“New Bonds is the same old phony,” Balls, April 24
Attacks on Bonds are without moral authority
How much longer will you allow one “Balls” to spew out his character attacks against Barry Bonds while neglecting the fact that Bonds’ accomplishments are legend? Seven times named National League MVP, all-time home run leader, one of the best batting eyes in the history of the sport, speed and agility in the outfield and on the bases.
Yet all we hear from “Balls” is that Barry is a “cheat,” a “phony,” and that only “idiots” cheer his name.
In cheating, he no doubt is referring to the fact that Barry is accused of using “performance enhancing drugs” — as if that was some sort of serious charge.
Since the time of the ancient Romans and Greeks, professional athletes have been doing all in their power to enhance their performances and protect their health so as to continue pursuing the sport they earn their living from. No different than those in any walk of life, where competition is fierce and rewards are high.
Check out your favorite Hollywood star and find out when they had their face lifted, tummy tucked, breasts enhanced or hair dyed, not to mention what drugs they might use to keep sharp in front of the camera.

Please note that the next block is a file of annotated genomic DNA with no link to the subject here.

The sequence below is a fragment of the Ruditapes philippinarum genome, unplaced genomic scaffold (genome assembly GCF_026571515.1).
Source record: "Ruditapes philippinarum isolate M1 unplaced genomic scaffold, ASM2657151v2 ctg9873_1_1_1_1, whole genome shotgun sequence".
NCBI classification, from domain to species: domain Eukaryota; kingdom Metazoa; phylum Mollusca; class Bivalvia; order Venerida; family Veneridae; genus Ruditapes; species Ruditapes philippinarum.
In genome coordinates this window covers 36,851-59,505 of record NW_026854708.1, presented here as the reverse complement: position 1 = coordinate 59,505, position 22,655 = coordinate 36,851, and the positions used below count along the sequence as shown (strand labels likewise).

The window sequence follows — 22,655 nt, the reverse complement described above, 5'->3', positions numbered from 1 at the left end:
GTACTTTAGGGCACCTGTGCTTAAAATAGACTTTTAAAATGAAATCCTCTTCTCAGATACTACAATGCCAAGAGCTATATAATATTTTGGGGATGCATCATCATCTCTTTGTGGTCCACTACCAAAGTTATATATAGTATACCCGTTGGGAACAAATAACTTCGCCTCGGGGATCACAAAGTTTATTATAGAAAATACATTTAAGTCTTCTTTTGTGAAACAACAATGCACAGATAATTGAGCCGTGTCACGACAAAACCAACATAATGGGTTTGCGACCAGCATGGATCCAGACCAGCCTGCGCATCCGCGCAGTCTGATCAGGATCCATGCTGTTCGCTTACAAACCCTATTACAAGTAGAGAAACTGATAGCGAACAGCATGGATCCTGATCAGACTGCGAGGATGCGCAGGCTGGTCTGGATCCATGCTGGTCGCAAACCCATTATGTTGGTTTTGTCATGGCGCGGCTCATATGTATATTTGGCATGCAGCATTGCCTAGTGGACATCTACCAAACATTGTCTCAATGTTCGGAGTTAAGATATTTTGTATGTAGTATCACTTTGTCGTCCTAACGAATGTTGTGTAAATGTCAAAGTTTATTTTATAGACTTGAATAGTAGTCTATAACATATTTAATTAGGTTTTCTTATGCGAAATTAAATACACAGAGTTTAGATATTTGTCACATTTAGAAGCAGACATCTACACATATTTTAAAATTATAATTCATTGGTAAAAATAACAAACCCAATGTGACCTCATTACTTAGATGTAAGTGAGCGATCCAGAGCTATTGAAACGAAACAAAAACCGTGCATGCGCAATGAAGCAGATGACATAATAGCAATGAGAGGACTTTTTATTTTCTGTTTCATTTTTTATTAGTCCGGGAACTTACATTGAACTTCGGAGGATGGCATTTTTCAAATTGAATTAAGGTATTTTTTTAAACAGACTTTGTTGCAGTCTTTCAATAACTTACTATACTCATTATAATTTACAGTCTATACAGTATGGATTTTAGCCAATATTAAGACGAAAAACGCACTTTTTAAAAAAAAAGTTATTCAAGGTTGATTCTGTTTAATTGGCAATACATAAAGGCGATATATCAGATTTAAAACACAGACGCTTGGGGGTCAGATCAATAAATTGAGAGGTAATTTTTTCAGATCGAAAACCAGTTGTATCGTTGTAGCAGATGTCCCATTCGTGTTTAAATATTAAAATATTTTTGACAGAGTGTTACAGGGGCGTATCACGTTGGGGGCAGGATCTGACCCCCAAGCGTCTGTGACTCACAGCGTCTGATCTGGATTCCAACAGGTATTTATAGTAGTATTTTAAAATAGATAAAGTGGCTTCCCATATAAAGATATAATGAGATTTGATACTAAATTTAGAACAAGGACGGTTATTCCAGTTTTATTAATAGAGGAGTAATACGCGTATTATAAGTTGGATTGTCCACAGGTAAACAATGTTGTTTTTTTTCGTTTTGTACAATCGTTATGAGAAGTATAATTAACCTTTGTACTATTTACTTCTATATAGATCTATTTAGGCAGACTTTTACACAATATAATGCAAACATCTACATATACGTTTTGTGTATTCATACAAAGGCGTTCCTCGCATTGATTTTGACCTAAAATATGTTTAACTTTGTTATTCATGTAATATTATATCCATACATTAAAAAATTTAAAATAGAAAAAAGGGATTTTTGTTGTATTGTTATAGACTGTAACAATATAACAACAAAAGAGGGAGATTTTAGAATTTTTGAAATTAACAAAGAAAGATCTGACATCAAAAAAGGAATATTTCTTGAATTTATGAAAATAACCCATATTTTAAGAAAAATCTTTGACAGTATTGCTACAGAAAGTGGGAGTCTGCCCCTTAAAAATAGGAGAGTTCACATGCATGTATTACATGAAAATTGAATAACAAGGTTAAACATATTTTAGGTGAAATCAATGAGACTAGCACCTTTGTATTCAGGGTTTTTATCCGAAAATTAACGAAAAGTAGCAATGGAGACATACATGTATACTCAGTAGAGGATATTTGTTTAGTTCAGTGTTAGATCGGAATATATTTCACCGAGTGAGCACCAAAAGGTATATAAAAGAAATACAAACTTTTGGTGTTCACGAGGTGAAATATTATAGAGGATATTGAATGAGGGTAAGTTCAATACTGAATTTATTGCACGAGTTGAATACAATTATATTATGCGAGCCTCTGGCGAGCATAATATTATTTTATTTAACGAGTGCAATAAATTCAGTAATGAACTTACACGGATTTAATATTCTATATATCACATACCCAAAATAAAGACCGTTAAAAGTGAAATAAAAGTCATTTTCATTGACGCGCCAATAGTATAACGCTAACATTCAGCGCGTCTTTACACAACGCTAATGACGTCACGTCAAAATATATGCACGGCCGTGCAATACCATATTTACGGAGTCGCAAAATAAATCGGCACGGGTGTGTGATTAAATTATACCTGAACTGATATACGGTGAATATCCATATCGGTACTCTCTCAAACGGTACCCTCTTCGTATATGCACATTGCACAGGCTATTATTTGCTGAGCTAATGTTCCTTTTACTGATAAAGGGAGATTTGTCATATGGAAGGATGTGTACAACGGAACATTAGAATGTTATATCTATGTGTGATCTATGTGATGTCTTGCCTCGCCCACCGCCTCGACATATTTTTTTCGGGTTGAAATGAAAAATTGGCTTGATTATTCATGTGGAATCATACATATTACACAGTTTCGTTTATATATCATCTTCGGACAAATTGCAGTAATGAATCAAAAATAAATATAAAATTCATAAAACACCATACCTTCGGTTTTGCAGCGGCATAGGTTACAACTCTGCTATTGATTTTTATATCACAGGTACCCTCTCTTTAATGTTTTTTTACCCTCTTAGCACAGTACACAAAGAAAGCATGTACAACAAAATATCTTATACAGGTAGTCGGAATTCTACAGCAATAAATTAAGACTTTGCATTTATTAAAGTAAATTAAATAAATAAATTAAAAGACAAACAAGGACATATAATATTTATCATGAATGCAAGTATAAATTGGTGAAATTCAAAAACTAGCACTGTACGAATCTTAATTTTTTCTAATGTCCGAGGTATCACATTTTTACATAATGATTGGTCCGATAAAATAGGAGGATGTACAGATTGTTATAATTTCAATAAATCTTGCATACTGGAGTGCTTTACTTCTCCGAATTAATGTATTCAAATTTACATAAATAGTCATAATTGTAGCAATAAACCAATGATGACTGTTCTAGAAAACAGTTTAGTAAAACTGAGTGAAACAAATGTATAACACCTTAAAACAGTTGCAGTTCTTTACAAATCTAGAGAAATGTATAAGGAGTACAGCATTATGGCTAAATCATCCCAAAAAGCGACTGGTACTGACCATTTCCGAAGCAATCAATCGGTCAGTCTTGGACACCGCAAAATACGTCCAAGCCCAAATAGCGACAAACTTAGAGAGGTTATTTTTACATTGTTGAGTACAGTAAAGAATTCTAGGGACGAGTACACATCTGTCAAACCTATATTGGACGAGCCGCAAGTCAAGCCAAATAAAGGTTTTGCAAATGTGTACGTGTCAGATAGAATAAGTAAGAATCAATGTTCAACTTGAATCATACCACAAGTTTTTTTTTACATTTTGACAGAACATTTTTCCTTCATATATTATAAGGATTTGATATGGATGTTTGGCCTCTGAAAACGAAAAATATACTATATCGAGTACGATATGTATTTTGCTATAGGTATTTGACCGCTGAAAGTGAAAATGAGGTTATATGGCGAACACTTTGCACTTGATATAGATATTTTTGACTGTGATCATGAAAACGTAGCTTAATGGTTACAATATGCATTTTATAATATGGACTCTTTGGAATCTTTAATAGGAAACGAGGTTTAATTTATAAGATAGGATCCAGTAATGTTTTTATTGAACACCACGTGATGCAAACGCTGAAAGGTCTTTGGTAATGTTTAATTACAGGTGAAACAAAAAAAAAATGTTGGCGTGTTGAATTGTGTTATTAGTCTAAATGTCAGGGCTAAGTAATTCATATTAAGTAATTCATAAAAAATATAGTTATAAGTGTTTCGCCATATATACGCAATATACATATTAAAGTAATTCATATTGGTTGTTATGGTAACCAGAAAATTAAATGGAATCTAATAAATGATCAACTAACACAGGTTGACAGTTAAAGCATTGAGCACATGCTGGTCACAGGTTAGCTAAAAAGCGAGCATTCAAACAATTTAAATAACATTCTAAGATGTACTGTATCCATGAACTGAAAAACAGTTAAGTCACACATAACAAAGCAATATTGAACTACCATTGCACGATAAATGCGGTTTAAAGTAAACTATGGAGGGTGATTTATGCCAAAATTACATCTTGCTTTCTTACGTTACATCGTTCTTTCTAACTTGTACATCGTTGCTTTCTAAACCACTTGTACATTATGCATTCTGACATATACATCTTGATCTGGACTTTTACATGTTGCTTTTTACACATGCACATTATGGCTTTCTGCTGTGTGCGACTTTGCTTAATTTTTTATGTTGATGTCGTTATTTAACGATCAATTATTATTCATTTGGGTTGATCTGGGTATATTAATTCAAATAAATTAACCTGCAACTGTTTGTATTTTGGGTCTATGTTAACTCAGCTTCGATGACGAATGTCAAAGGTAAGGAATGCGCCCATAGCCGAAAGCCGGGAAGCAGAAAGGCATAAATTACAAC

What “Balls” is doing is pursuing the vendetta manufactured by the U.S. Government, which claims to have “moral authority” on deciding what drugs we put in our bodies.
Let “Balls” list the substances he puts in his bloated body before he throws barbs at great athletes like Barry Bonds.
Charles M. Minster
“San Francisco westside residents are ‘mad as hell’ about crime,” In My View, April 10
Safety and taxes always related
It is a funny thing: As the population and taxes go up, so does the crime rate.
The City and state seems to want the population to increase in order to increase the flow of money into the city and state coffers. Today, it is insufficient to just lock one’s door and windows, for some have installed metal bars on their windows and doors, or live in gated communities.
Mexico has even claimed that as a country, it is much safer place to live and visit than in the United States. Of course, Mexico does not have the population of the United States, and is a smaller country.
In the 1950s, the population density of San Francisco was so low that residents did not have to lock their house and car doors, and milk was even delivered to their door steps. The number of laws were less, and so were the taxes. I also do not remember the number of homeless sleeping and roaming the streets either.
Plus, shopping avenues also had the local policeman who walked up and down the avenue, maintaining law and order.